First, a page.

./configure to a specified location URGENT

Hi all,

I have started to learn about installing files on my webserver, and am really wanting to be able to install a certain file to a certain folder called test...

So far I have been doing this:

./configure

and this saves all the information in the root directory (am I right in saying this?)

I would like it to go to a specific folder called 'test'

So I have been trying

./configure prefix=$HOME


I was looking around on the web and found the above, so figured to try

./configure prefix=$HOME/test



But it isnt there....

I am awarding 500 points as this is urgent and hopefully a quick solution.

Cheers for your help in advance folks,

Kevin
LVL 2
oconnork00Asked:
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slyongConnect With a Mentor Commented:
Hi Kevin,

Sorry, I suddently realized that you want to install the programs into your home directory.  Try to do this:

$ mkdir -p $HOME/test
$ ./configure --prefix=$HOME/test
$ make clean
$ make
$ make install

and then check your $HOME/test directory
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slyongCommented:
./configure doesn't install the files.  configure just do some test on your system and take the file Makefile.in to generate a Makefile.  Normally you follow by the command:

$ make
# make install

and you will find the program(s) installed into the directory that you specified in perfix.
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oconnork00Author Commented:
Ok, this is the bit I am not sure of...

Can you give me an example of how this would work?

./configure prefix=$test

I had tried this and there was no folder created called test, nor any files...

I think I am not really understanding this am I?!

So, with that in mind how do I get it to make it into the 'test' folder?

Thanks slyong

kevin
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slyongCommented:
Hi Kevin,

If you check your files (using ls -l) you should see that the Makefile is newly created.  The prefix that you specified is taken in by configure and put into Makefile.  So when do you make and make install, the make will take the prefix and put the files into where you specified as prefix.
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oconnork00Author Commented:
Ok, so could you give me an example of a prefix, preferably using what i have above...


If you could show me from ./configure it would be great (PS I am installing maildrop incase you are wondering)

Cheers,

Kevin
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pjedmondCommented:
Normal process for installing software would be:

./configure                (This creates the makefile setting paths to various commands, works out architecture and optimisations and any other bits requires)
make                        (Normally this compiles the code)
make install               (Normally this bit does the installing)

Various customisations relating to directories etc are often possible. The correct place to specify these, and the various 'make' options e.g.:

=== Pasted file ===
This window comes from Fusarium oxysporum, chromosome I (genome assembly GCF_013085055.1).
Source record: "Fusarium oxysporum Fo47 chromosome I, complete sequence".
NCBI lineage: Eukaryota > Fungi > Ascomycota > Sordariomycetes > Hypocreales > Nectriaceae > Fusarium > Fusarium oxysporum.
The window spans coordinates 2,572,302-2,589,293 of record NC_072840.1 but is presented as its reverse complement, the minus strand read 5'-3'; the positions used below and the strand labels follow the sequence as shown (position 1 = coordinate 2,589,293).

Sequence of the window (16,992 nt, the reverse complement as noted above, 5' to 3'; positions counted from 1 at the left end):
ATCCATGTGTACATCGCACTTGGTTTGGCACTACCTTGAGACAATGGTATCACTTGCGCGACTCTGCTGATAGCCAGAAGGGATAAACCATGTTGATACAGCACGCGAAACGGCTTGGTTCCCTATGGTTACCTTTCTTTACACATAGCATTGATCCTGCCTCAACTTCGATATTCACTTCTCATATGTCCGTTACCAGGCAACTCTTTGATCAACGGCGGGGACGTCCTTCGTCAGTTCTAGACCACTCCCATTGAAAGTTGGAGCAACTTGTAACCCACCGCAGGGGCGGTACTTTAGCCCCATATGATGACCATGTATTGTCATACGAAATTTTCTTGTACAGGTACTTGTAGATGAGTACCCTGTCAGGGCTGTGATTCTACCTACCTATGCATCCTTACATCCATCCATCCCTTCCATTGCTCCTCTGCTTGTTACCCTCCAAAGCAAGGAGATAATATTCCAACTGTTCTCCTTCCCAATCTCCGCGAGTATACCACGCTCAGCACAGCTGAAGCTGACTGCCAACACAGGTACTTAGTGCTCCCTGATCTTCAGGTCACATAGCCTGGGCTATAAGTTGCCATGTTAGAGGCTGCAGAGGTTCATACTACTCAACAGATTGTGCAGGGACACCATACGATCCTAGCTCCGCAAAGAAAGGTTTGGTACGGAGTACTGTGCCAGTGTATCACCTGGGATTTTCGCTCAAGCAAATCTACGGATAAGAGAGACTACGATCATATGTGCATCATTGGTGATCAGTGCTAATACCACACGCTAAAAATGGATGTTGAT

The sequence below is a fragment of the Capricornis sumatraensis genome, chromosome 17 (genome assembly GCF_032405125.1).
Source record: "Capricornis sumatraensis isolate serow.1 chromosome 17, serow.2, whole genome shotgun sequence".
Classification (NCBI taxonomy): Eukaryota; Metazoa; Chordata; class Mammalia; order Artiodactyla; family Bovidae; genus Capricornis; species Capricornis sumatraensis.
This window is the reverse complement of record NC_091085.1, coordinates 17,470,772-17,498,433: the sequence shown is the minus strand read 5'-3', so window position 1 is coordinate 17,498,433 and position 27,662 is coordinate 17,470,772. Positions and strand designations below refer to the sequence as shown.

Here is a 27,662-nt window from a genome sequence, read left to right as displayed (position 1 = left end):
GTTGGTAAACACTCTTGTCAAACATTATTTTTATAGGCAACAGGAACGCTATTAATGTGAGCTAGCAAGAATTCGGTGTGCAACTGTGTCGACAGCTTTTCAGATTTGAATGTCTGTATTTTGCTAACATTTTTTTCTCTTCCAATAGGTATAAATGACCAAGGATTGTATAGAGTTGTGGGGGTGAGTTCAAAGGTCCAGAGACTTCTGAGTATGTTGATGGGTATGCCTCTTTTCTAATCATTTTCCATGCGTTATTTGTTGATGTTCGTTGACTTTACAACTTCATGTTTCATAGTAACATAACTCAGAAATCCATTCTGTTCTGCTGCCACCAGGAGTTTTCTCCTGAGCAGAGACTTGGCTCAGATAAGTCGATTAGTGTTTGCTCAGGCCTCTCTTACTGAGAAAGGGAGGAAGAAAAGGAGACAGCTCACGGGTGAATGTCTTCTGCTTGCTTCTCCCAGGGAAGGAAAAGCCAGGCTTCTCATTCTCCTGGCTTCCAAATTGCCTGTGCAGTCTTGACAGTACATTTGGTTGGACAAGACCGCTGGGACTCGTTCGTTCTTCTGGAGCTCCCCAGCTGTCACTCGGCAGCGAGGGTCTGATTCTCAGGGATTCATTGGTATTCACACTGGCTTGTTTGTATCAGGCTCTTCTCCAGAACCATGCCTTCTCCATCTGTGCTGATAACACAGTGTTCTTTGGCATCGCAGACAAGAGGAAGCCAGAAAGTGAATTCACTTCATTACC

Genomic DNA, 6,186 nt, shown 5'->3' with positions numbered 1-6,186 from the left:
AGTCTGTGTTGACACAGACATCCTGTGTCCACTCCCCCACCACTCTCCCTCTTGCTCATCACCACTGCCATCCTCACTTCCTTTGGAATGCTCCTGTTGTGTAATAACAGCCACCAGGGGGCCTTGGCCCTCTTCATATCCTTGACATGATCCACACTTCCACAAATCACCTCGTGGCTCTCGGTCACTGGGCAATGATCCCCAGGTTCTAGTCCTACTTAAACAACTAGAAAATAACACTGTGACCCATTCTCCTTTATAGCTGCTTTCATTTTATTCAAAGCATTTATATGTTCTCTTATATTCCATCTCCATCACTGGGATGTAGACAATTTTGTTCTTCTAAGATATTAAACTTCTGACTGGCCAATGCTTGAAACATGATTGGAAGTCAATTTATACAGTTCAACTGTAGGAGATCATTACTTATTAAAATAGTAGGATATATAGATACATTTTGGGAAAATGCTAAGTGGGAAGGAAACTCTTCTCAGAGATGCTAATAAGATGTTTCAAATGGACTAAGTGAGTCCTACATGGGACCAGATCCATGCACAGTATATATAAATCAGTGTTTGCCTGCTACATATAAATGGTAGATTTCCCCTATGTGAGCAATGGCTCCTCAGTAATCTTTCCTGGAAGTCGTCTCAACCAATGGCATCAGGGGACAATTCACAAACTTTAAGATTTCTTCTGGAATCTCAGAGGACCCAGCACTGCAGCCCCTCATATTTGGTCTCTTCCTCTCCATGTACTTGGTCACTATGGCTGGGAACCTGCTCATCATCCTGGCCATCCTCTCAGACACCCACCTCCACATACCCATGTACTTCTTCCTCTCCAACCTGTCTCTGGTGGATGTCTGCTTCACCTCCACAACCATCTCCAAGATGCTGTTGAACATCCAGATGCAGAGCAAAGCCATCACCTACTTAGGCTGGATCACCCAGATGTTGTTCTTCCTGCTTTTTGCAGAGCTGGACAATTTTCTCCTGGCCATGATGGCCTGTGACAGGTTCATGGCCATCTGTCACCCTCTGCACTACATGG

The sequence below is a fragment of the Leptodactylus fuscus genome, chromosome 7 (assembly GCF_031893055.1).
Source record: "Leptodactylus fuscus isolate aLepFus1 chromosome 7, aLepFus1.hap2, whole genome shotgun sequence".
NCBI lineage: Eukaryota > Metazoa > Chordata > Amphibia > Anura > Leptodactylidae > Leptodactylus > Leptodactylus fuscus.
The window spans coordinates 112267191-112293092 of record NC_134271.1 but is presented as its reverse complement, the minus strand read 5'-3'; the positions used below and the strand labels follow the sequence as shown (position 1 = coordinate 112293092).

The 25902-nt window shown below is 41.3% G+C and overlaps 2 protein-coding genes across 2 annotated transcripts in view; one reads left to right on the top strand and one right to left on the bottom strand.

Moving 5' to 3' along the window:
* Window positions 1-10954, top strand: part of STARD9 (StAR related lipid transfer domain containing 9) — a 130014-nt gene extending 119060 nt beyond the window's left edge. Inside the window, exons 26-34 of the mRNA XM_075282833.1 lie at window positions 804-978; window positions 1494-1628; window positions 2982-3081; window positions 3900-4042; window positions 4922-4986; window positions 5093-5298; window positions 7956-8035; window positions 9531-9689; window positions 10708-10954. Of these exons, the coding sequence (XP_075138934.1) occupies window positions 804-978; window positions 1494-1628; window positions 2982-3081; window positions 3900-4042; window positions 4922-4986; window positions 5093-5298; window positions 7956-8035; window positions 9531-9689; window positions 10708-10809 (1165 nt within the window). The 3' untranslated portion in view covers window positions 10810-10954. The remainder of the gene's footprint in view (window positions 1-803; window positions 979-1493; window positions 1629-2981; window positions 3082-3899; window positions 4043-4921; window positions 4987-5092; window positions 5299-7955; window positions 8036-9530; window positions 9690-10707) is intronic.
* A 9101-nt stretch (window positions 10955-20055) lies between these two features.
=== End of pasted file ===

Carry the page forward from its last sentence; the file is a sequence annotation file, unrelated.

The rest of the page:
make
make install
make clean             (Conventionally used to delete all *.o files before recompiling)
make uninstall         (Not always avaialble)

are conventionally detailed in either the README.txt oe INSTALL.txt file or similar. Obviously depending on the programmer, he could change the various options to whatever they think would be of use for the program.

(   (()
(`-' _\
 ''  ''



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slyongCommented:
Hi Kevin,

This is the normal procedure that you do:

1) Download maildrop
2) Unpack it (tar xjf courier-sox-0.06.tar.bz2)
3) cd courier-sox-0.06
    3.1) At this moment, you can check and you will find that there is no Makefile (there is Makefile.am and Makefile.in, but not Makefile).
4) If you only do ./configure, maildrop will be installed into /usr/local by default.  If you want to install it into /usr instead of /usr/local, you should do ./configure --prefix=/usr
5) Next you do "make" to compile the programs (after make the programs are not installed yet).
6) After that you do "make install" then the programs will be installed into (if you --prefix=/usr) /usr/lib two file: "libsocks.so" and "libsockswrap.so", /usr/bin/socksify, /usr/include/socks.h, and some other files... (You can read up in the INSTALL file).
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oconnork00Author Commented:
Perfect, thank Slyong...

Could you answer me a quick one, I have a folder called maildrop in my ftp client but I cant delete it, do you know the command in SSH for me to do this?

If it is complex I will ask it in another Q.

Cheers,
Kevin
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slyongCommented:
Hi Kevin,

You could do:

ssh yourid@yourmachine.com
rm -rf /folder/you/want/to/delete

be very careful with "rm -rf" command, if you delete the wrong folder, you system will rendered useless.

Regards,
slyong
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oconnork00Author Commented:
Cheers Slyong,

Much appreciated.

I have asked another Q, http://www.experts-exchange.com/Operating_Systems/Linux/Linux_Administration/Q_21898136.html


Perhaps you can help?


Cheers for all the support

Kevin
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